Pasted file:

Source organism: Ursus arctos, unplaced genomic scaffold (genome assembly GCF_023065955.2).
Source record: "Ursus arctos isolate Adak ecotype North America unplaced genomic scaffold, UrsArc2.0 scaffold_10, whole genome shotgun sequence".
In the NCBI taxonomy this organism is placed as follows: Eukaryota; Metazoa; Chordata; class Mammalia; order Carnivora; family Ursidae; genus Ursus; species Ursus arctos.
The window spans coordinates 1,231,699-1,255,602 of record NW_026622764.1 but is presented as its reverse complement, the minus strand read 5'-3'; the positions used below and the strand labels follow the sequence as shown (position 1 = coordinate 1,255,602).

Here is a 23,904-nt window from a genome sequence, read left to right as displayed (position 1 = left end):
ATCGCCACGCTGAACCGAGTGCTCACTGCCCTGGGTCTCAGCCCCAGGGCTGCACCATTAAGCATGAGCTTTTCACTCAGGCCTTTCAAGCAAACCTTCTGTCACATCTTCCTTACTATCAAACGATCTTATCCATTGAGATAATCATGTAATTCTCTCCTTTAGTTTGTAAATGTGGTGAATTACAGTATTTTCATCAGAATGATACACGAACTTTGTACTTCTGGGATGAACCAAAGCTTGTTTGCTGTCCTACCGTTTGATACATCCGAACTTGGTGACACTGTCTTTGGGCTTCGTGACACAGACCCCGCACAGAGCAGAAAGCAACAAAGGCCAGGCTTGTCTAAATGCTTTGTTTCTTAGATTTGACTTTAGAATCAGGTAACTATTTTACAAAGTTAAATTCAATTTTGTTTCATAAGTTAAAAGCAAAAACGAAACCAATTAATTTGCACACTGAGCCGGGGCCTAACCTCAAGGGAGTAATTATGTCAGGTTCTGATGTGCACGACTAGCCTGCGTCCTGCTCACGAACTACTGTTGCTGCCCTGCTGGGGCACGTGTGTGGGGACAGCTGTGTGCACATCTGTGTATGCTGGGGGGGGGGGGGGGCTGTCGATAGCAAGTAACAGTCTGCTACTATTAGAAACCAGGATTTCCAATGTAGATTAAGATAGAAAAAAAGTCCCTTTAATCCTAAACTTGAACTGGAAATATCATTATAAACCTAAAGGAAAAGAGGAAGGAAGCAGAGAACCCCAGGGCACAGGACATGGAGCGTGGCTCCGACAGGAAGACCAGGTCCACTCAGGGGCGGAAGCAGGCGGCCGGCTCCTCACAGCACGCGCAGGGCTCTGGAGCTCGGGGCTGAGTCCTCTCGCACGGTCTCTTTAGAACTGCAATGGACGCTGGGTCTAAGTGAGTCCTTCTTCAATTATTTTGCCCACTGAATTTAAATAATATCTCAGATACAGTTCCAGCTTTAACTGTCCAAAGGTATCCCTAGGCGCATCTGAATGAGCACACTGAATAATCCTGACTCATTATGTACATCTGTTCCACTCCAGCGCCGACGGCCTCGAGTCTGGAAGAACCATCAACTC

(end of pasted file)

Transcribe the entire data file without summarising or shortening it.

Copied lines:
Source organism: Ursus arctos, unplaced genomic scaffold (genome assembly GCF_023065955.2).
Source record: "Ursus arctos isolate Adak ecotype North America unplaced genomic scaffold, UrsArc2.0 scaffold_10, whole genome shotgun sequence".
In the NCBI taxonomy this organism is placed as follows: Eukaryota; Metazoa; Chordata; class Mammalia; order Carnivora; family Ursidae; genus Ursus; species Ursus arctos.
The window spans coordinates 1,231,699-1,255,602 of record NW_026622764.1 but is presented as its reverse complement, the minus strand read 5'-3'; the positions used below and the strand labels follow the sequence as shown (position 1 = coordinate 1,255,602).

Here is a 23,904-nt window from a genome sequence, read left to right as displayed (position 1 = left end):
ATCGCCACGCTGAACCGAGTGCTCACTGCCCTGGGTCTCAGCCCCAGGGCTGCACCATTAAGCATGAGCTTTTCACTCAGGCCTTTCAAGCAAACCTTCTGTCACATCTTCCTTACTATCAAACGATCTTATCCATTGAGATAATCATGTAATTCTCTCCTTTAGTTTGTAAATGTGGTGAATTACAGTATTTTCATCAGAATGATACACGAACTTTGTACTTCTGGGATGAACCAAAGCTTGTTTGCTGTCCTACCGTTTGATACATCCGAACTTGGTGACACTGTCTTTGGGCTTCGTGACACAGACCCCGCACAGAGCAGAAAGCAACAAAGGCCAGGCTTGTCTAAATGCTTTGTTTCTTAGATTTGACTTTAGAATCAGGTAACTATTTTACAAAGTTAAATTCAATTTTGTTTCATAAGTTAAAAGCAAAAACGAAACCAATTAATTTGCACACTGAGCCGGGGCCTAACCTCAAGGGAGTAATTATGTCAGGTTCTGATGTGCACGACTAGCCTGCGTCCTGCTCACGAACTACTGTTGCTGCCCTGCTGGGGCACGTGTGTGGGGACAGCTGTGTGCACATCTGTGTATGCTGGGGGGGGGGGGGGGCTGTCGATAGCAAGTAACAGTCTGCTACTATTAGAAACCAGGATTTCCAATGTAGATTAAGATAGAAAAAAAGTCCCTTTAATCCTAAACTTGAACTGGAAATATCATTATAAACCTAAAGGAAAAGAGGAAGGAAGCAGAGAACCCCAGGGCACAGGACATGGAGCGTGGCTCCGACAGGAAGACCAGGTCCACTCAGGGGCGGAAGCAGGCGGCCGGCTCCTCACAGCACGCGCAGGGCTCTGGAGCTCGGGGCTGAGTCCTCTCGCACGGTCTCTTTAGAACTGCAATGGACGCTGGGTCTAAGTGAGTCCTTCTTCAATTATTTTGCCCACTGAATTTAAATAATATCTCAGATACAGTTCCAGCTTTAACTGTCCAAAGGTATCCCTAGGCGCATCTGAATGAGCACACTGAATAATCCTGACTCATTATGTACATCTGTTCCACTCCAGCGCCGACGGCCTCGAGTCTGGAAGAACCATCAACTC